"I know talking to Scott back then, our parents would plays us stuff like John Denver, Gordon Lightfoot and then a ton of country music like Emmylou Harris and Johnny Cash," the drummer tells Billboard. "As kids, that's what we heard growing up, Robert and Dean included. It all gets so absorbed into your DNA. There's no fear in saying how we wanted to channel that and put it in a song. In the same way, it was similar growing up on AM radio, which we all did as well, and hearing the Carpenters, Fleetwood Mac, Elton John and 10cc. Seventies pop radio was so fantastic in terms of the craft of songwriting and performance. Scott really knew how to sing and present that kinda stuff to us as well. You should have heard him back in the day when he'd sing Carpenters songs in the studio. It was like he really got it and really understood where it comes from deep inside."

Kretz also tells Billboard how location shifted the sonic direction for some of Purple's quieter moments, namely with regard to "Pretty Penny," where producer O'Brien chose to move the band outside of his Atlanta studio confines to capture the essence of this Dean DeLeo-penned, Celtic-kissed ballad.

"For 'Pretty Penny' Dean had the chord progressions and the strumming all figured out beforehand," the drummer explains. "When we were in the thick of making Purple, he showed everyone the song and then Brendan said to us, 'Hey, I have a great friend Clay Harper who owns a record company, and he's got a two-inch eight-track machine at his house.' So we were like, 'OK, field trip!' We went up to Clay's house and set up in his living room. Robert, Dean and Scott were all sitting on the couch, and I had some congas and bongos set up on the other side of the living room, and we just went live to tape. We did a couple of overdubs and knocked it out in no time. And that's how that song should be, and this is where Brendan shines extra bright with his ideas. It was in someone's living room, which made us feel comfortable, especially after performing on the set of MTV Unplugged. It felt natural, because this is how a lot of songs are written, with hand drums and acoustic guitars."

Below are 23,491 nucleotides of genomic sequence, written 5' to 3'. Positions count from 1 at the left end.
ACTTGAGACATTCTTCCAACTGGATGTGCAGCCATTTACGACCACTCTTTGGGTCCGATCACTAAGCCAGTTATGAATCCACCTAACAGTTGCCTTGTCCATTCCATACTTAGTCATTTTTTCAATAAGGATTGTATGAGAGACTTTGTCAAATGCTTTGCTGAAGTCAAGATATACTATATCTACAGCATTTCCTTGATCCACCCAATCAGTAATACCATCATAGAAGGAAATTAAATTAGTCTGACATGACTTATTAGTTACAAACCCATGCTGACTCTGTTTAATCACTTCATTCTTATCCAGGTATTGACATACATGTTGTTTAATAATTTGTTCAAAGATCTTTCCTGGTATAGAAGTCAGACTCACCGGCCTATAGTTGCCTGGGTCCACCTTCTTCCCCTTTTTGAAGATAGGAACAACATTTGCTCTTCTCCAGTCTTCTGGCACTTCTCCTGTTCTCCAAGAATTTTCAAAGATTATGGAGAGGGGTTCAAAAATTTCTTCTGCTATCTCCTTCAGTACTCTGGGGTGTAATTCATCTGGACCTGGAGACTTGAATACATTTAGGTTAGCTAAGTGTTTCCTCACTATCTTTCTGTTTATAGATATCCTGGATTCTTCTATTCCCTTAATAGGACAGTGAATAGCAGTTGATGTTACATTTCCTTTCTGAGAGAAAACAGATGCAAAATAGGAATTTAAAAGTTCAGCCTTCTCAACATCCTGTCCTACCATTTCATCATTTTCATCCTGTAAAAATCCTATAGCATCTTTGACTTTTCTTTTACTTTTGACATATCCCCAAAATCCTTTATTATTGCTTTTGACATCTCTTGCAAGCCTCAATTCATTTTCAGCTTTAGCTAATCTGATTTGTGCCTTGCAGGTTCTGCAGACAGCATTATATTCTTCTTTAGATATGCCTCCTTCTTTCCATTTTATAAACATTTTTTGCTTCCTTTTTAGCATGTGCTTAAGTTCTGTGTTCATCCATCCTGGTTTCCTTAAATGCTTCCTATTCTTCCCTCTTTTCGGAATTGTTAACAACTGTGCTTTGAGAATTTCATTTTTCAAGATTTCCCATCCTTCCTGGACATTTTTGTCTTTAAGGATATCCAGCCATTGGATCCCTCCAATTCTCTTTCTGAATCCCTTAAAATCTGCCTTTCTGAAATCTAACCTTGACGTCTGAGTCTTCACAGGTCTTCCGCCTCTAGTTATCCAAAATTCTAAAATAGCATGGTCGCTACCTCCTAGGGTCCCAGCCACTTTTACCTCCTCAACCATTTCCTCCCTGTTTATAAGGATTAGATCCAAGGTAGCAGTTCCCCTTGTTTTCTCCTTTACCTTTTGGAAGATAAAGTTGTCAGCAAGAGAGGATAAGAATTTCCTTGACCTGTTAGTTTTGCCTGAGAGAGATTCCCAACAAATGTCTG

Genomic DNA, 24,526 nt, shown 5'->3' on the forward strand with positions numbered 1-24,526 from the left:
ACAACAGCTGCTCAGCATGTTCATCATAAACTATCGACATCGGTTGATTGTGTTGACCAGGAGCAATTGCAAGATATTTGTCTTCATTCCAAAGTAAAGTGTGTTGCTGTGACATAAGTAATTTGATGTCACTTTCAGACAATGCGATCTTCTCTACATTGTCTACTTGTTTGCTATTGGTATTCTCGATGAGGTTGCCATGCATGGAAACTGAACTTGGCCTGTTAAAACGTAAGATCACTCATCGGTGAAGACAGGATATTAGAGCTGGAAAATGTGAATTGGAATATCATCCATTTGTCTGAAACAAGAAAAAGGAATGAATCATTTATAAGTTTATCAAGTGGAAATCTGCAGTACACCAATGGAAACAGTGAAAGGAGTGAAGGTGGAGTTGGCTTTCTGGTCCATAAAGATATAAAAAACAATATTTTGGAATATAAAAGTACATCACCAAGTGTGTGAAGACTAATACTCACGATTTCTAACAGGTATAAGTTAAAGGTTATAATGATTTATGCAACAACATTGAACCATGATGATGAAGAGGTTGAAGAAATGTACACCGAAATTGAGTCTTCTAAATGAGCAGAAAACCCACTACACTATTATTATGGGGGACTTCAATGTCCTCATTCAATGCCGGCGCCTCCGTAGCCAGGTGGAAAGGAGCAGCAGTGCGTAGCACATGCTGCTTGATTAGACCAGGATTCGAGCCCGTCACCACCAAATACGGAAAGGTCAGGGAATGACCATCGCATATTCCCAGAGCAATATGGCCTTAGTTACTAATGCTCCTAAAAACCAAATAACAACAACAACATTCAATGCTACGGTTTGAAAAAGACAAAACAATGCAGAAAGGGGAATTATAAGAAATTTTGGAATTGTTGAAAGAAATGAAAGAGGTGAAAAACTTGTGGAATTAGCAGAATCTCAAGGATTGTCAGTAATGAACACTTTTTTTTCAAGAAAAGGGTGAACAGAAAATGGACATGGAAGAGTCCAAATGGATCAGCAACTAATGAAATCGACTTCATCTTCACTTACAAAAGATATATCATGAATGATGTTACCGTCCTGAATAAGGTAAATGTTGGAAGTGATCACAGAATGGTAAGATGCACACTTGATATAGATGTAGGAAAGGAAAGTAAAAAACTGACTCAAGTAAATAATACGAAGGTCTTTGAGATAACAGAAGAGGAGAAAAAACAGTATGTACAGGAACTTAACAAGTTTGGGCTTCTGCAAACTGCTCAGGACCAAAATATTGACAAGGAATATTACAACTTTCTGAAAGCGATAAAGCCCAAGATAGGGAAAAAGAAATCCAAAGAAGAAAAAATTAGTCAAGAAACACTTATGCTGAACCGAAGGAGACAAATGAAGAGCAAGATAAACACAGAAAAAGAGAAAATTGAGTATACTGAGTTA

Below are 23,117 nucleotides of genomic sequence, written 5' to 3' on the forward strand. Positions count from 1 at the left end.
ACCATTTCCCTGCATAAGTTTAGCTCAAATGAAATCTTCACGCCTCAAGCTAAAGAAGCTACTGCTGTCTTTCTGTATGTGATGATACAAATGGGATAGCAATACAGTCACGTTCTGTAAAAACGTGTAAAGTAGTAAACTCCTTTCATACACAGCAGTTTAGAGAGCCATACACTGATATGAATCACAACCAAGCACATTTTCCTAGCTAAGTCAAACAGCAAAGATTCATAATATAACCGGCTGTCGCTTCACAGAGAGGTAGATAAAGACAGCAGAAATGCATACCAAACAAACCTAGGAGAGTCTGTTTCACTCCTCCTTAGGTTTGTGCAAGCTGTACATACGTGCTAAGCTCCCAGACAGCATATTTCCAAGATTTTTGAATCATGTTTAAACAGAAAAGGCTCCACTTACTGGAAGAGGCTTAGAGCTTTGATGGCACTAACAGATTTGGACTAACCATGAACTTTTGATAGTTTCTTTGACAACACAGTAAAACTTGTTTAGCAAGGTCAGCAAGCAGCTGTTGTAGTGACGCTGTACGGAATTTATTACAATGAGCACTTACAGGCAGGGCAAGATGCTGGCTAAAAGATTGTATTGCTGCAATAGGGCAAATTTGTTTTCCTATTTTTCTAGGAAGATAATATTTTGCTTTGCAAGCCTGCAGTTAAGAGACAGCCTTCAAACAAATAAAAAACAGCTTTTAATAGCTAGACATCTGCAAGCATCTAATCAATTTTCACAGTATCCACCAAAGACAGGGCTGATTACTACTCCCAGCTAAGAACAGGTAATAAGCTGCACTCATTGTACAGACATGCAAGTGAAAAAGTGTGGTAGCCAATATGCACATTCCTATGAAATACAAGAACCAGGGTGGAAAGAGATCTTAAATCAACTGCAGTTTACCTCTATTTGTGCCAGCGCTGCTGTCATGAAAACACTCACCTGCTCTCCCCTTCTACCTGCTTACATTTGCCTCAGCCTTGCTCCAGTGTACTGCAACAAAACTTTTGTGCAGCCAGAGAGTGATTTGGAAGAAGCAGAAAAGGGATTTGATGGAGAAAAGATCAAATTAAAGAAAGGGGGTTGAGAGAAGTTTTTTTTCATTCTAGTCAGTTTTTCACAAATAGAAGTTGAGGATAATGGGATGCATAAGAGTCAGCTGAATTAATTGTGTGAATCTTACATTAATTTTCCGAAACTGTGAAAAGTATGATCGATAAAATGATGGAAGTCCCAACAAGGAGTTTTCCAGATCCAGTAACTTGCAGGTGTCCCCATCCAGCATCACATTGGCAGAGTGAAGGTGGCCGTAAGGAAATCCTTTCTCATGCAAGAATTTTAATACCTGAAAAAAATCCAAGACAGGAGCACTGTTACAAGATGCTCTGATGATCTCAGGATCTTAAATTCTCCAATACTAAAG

Perhaps the biggest, and strangest, departure from the standard STP sound comes at the very end of Purple, about 40 seconds after the album's epic closing number "Kitchenware and Candybars" fades out at 4:20 on track 11. Around the 4:55 mark, you hear the opening strains of a song called "My Second Album," cut in 1985 by Seattle musician and lounge jazz enthusiast Richard Peterson, who let the Pilots tack on the tune at the end of Purple for a nominal fee.